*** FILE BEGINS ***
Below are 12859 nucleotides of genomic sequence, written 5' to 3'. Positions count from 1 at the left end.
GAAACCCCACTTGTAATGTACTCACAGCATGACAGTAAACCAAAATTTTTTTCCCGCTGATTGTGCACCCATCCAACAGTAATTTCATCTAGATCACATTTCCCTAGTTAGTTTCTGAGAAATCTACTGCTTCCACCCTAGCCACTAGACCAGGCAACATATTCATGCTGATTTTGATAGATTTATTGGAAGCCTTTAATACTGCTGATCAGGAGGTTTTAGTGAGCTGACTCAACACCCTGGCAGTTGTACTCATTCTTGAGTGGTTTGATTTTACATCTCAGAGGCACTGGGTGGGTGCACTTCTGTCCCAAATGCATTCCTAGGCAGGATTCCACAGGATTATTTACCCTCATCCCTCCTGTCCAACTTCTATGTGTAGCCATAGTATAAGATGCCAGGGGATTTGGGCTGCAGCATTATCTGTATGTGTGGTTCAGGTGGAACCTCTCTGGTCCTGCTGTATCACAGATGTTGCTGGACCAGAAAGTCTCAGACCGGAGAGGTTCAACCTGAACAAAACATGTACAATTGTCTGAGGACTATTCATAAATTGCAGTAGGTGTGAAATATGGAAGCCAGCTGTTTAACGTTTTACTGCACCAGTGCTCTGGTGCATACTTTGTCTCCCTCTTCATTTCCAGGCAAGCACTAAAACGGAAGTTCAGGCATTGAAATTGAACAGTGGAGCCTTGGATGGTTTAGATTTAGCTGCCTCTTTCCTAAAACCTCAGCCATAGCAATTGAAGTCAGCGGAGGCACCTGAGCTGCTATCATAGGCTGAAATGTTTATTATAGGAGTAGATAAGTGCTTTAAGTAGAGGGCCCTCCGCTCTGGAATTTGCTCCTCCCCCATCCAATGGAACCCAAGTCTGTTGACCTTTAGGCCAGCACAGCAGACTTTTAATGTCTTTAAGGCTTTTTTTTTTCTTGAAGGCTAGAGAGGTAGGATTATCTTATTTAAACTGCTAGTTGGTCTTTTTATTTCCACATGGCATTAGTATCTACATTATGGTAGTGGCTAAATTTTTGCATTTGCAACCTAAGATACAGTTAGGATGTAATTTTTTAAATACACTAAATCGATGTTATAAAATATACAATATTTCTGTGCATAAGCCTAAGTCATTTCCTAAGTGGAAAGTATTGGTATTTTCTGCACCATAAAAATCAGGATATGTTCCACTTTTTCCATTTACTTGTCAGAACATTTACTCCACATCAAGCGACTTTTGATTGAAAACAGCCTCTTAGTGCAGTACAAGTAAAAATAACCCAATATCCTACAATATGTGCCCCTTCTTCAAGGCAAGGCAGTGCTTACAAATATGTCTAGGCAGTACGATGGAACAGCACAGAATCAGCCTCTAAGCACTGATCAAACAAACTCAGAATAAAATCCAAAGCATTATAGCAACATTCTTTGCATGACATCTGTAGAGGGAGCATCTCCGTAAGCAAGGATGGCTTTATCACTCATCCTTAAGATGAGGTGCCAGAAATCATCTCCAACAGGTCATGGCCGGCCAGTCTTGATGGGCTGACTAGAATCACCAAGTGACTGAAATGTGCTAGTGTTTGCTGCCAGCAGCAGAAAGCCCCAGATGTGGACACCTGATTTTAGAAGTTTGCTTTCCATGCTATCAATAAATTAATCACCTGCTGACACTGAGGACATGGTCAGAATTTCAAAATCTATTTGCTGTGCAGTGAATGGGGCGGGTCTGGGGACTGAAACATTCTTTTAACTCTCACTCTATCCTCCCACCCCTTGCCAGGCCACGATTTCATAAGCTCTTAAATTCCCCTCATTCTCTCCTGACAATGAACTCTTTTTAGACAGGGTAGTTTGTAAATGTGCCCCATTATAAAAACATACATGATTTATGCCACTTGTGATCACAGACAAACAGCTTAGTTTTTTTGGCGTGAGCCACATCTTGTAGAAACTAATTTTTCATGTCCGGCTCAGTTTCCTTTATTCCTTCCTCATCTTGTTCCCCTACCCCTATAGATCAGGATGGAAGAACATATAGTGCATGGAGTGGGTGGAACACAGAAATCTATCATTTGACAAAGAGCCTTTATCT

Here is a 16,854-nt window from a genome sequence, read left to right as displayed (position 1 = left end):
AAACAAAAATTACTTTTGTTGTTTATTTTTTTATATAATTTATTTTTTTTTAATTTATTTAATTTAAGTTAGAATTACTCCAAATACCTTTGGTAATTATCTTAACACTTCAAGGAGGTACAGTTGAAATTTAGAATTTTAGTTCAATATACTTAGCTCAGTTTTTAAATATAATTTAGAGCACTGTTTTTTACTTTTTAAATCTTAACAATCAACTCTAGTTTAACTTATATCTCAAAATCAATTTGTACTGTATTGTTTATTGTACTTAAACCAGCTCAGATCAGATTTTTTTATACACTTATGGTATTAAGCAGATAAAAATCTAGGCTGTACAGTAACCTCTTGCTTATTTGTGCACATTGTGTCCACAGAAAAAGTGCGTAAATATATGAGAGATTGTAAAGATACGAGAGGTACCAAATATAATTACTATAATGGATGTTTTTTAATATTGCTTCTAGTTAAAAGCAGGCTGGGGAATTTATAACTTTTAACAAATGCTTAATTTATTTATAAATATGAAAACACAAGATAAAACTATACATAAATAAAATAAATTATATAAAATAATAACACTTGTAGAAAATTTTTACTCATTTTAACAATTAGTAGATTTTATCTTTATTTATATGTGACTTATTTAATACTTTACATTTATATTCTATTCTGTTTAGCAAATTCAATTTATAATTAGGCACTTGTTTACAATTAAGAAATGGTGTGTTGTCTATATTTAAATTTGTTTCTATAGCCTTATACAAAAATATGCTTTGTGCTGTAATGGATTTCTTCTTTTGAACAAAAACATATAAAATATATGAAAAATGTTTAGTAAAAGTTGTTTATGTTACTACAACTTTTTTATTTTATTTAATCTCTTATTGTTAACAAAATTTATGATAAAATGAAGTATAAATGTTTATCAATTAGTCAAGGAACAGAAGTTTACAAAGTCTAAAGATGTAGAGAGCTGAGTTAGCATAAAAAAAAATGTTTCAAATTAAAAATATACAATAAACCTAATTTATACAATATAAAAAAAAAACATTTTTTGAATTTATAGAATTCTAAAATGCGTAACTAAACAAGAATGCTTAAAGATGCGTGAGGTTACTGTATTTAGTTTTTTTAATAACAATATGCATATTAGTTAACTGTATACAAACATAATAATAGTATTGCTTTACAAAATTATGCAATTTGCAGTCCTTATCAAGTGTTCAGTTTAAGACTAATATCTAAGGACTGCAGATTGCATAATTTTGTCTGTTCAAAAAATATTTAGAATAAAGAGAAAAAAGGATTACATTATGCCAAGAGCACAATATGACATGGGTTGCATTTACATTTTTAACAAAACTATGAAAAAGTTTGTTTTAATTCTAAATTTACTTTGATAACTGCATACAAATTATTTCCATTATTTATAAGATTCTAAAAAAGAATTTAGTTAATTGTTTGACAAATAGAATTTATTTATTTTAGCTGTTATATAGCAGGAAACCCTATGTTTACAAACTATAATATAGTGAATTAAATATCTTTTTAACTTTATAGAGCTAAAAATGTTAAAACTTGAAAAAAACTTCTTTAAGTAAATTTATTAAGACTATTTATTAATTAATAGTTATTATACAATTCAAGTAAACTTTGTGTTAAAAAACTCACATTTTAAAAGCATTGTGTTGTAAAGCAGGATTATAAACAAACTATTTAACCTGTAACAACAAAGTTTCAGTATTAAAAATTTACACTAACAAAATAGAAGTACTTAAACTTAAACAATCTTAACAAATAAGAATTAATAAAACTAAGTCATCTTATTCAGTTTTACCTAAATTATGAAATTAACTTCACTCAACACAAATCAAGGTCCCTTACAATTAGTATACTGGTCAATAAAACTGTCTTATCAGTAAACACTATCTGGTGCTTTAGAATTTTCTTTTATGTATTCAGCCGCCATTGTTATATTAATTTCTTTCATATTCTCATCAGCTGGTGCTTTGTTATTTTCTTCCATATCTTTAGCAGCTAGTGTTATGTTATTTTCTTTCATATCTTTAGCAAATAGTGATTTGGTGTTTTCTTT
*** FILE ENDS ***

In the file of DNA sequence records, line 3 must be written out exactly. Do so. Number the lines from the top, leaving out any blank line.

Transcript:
Here is a 16,854-nt window from a genome sequence, read left to right as displayed (position 1 = left end):